Definition a taxing matter

A KEY test to prove workers are bona fide contractors for income tax purposes is being proposed as an option for defining contractors under WA’s extended payroll system.

From July 1 the WA Government wants to drag what it calls “employee-like” contractors into the payroll tax net. It also will lift the top payroll tax rate to 6 per cent from January 1.

However, the Government has given no indication of how a person will be deemed to be an “employee-like” contractor.

Discussions are starting soon between Government and industry groups to define “employee-like” contractors.

One proposal is to apply the key test to show whether a contractor had been caught by alienation of personal services income provisions.

Under alienation provisions, contractors can be treated like employees for income tax purposes unless they can satisfy the results test. To satisfy the test, contractors are required to provide a “result”, provide their own tools to produce the result and be liable for the cost of rectifying defective work.

Using the results test for payroll tax purposes will provide uniformity between state and federal laws and be easier for the employer to assess whether a person is a contractor for payroll tax purposes.

However, the definition of a contractor differs between different types of legislation, which could make it hard to apply the test. Another concern is that alienation provisions affected the employee while payroll tax affects the employer.

Labour hire firms, who have already faced problems with the alienation provisions, are concerned with what the payroll tax provisions could mean for them.

There are already provisions within payroll tax legislation that make labour hire firms liable for the payroll tax liabilities on some of the contractors they “employ”.

This could increase the payroll tax burden they have to face.

Taxation Institute WA president Graham Cotterill said what the WA Government was proposing was very similar to what the Federal Government proposed with alienation.

“But the two tax provisions will not affect each other,” Mr Cotterill said.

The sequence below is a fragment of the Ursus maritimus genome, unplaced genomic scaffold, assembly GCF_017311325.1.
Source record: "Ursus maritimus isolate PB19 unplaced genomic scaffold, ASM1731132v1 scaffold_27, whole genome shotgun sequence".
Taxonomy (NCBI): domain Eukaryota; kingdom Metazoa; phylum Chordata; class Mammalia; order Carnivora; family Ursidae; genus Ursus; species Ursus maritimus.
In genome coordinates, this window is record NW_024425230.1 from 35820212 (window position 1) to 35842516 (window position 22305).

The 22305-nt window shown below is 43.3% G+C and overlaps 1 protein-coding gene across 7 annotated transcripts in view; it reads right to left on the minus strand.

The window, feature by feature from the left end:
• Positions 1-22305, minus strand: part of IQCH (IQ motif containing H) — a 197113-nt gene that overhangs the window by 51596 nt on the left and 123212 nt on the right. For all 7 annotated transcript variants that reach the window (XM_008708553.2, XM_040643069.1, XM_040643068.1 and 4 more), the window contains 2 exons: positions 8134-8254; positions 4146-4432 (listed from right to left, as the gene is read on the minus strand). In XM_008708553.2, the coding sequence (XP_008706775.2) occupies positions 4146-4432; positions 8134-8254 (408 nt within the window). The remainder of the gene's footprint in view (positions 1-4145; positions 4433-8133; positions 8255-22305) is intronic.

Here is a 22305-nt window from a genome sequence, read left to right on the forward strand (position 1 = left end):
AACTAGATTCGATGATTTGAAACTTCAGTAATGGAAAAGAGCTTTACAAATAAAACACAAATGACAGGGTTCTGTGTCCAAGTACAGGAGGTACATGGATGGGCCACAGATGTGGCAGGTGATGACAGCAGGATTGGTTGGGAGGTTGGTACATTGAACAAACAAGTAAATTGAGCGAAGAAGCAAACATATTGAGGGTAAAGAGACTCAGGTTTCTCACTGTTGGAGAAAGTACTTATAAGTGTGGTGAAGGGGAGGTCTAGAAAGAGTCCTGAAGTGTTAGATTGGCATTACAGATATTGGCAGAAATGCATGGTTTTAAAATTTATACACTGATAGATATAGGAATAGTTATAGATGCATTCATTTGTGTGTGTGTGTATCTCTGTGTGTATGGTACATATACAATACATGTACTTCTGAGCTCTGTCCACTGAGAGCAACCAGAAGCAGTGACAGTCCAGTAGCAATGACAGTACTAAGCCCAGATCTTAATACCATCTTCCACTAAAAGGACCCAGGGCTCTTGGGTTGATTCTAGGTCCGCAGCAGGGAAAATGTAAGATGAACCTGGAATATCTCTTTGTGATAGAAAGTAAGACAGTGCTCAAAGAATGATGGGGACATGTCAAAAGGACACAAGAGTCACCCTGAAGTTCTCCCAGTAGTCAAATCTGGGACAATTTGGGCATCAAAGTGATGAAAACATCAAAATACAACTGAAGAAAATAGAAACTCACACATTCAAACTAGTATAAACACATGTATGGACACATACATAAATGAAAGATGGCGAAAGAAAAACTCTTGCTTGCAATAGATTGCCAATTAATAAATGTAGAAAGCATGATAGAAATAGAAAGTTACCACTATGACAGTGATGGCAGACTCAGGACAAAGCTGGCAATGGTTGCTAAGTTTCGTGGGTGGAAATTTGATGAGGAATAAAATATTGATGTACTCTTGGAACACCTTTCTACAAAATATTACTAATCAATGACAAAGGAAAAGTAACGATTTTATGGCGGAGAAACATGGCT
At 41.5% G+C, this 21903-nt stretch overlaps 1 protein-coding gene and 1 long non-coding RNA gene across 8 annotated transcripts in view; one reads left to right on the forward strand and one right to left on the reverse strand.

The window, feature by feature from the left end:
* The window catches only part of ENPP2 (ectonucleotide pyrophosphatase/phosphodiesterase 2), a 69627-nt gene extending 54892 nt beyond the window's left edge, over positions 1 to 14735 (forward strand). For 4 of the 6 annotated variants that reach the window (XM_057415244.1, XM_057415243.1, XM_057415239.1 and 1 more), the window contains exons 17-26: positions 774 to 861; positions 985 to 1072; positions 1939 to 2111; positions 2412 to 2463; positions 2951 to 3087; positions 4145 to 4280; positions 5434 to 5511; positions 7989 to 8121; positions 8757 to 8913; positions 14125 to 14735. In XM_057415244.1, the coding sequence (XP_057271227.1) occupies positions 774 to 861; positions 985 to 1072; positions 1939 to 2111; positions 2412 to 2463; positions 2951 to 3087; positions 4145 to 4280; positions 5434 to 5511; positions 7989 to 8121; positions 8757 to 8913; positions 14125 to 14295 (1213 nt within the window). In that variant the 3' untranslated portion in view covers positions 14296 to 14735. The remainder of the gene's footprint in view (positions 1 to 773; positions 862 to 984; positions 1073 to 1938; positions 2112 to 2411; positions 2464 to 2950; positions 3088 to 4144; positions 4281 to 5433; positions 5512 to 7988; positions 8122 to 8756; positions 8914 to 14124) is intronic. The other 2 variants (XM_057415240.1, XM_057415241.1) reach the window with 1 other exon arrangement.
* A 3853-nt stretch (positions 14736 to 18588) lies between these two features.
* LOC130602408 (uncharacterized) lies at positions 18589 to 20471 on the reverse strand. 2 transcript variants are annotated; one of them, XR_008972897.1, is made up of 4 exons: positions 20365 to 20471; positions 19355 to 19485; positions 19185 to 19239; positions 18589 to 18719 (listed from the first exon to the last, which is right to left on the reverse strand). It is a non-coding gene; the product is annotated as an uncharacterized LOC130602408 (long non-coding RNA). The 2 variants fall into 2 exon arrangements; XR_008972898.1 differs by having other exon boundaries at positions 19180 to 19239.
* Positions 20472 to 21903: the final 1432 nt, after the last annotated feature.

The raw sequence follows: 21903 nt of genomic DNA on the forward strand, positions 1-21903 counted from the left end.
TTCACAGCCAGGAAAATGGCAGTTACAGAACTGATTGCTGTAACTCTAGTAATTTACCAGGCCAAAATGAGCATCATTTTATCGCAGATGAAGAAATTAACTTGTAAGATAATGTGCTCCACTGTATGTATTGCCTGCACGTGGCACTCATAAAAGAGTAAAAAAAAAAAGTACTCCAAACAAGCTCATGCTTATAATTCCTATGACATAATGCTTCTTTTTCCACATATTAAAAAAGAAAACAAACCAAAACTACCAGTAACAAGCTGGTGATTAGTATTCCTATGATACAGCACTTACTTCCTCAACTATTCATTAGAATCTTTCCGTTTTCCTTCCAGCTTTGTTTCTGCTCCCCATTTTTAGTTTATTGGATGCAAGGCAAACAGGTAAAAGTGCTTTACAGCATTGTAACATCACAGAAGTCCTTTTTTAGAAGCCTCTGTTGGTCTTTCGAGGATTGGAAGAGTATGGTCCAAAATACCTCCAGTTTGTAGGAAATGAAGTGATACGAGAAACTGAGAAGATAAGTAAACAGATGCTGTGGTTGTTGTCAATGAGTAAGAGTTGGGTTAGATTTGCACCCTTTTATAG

“If the State Government can get some of the criteria to ensure people are contractors on the same ground as the Federal Government it will be easier for everyone.”

With the payroll tax, if a contractor cannot meet whatever test the Government proposes, he or she may find it harder to get work.

However, Mr Cotterill said there was a chance that contractors who could show they had passed the Federal Government’s alienation tests could become more hireable.

Jackson McDonald tax consultant Graham Harrison, who will be representing the CCI on the consultative group, agrees a contractor who could show he or she had passed the alienation tests could become more hireable.

“But the key difference between alienation and payroll tax is the alienation provisions affect employees and payroll tax affects employers,” Mr Harrison said.

“The concern I have with this is the Government is trying to catch more people in the net and meeting the alienation requirements could keep people out of the net.”

Master Builders Association director of housing Gavin Forster said the payroll tax extension could add to the number of different definitions of a contractor.

Contractors are defined differently for workers’ compensation purposes, in common law and for alienation provisions.

“In the past contractor definitions have not been transferable between legislation and there’s no reason why this should change,” Mr Forster said.

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